LONGBRIDGE, ENGLAND, June 26 (Reuters) - Chinese premier Wen Jiabao pointed to Sino-British manufacturing co-operation on Sunday as he launched the first new MG motor model in 15 years during the British leg of a brief visit to Europe.
Diplomats say China and Britain are expected to announce over one billion pound’s worth of deals during his three-day visit in a range of industries.
Wen will meet British Prime Minister David Cameron on Monday for the latest of a series of bilateral summits focused largely on trade and business, though which will also likely encompass the euro zone debt crisis and human rights.
Protesters demonstrated with banners and loudspeakers as Wen toured the MG Motor car factory in Longbridge, near Birmingham, central England, where the new MG6 will be assembled.
“The successful cooperation of the production of the MG6 and other MG vehicles is a symbol of the friendship between China and the UK,” Wen said.
“The model can be summed up as designed in the UK, manufactured in China and assembled in the UK, thereby making the most of China’s capital and markets, as well as the UK’s technology and managerial expertise.”
China’s leading automaker SAIC Motor Corp Ltd became the owner of MG Rover’s 10,000-unit Longbridge plant after a merger in late 2007 with its much smaller rival, Nanjing Automobile Group. Longbridge will also serve as a platform for tapping the European market in the future.
Stephen Green, Britain’s minister for Trade and Investment, said SAIC was a “pioneer for Chinese investors in the UK”.
Several dozen human rights protesters gathered outside the factory gates, including yellow-shirted supporters of the Falungong spiritual movement that’s banned in China, waving placards and denouncing China’s human rights record.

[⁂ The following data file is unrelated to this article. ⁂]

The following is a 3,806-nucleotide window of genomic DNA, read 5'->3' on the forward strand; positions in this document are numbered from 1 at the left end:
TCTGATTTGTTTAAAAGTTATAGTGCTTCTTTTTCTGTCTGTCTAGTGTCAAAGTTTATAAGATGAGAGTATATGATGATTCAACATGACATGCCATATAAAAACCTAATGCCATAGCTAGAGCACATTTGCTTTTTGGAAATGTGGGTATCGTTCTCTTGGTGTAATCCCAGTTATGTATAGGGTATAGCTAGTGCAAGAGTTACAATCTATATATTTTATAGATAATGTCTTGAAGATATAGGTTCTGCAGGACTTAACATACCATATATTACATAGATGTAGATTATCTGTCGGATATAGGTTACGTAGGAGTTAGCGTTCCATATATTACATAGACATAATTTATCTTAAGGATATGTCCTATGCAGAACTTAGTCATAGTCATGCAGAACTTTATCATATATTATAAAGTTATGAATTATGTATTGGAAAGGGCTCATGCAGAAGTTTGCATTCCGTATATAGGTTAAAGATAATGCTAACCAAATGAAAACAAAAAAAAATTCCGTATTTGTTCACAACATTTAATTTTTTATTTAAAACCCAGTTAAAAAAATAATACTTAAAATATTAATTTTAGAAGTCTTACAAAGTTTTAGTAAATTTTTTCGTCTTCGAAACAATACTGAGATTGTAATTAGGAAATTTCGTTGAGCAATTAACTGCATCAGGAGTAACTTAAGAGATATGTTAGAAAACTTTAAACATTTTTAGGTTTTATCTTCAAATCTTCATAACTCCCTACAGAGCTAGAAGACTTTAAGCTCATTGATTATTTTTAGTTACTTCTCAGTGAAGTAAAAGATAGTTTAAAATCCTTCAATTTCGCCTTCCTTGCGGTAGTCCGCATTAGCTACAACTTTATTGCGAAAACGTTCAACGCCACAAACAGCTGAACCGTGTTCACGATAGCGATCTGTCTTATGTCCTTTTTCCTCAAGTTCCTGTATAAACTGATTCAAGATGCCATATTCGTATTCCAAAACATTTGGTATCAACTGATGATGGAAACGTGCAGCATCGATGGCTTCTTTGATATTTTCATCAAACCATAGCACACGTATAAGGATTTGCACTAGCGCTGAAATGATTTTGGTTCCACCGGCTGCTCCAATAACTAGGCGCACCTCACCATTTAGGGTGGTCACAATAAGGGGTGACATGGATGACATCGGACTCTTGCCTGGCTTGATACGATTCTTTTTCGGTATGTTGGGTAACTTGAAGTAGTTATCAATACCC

“Cameron and Wen. Human rights before trade,” their banners said.
Other rights groups including Free Tibet urged Cameron to push Wen forcefully on the human rights front as western governments increasingly court Chinese business interests and investments amid lean economic times.
China has clamped down heavily on dissent this year, arresting scores of activists to smother scattered online calls for an Arab-style “Jasmine revolution”, though it has shown some sign of a climbdown releasing prominent artist and activist Ai Weiwei last week on the eve of Wen’s visit to Europe.
On Sunday, prominent dissident Hu Jia was reunited with his family after serving three-and-a-half-years in jail on subversion charges.
Wen stressed China’s confidence in the euro and Europe overcoming the debt crisis on a visit to Hungary on Saturday. He reassured that China would not offload its substantial holdings of European assets but would remain a long-term investor in European sovereign debt.
Cameron took the largest ever British delegation to China last November, with relations between the two countries expanding in areas of trade, education, science and tourism.
Earlier in the morning, Wen paid a visit to Stratford-upon-Avon, near Birmingham, the birthplace of William Shakespeare, with the Chinese leader said to be an admirer of the British writer.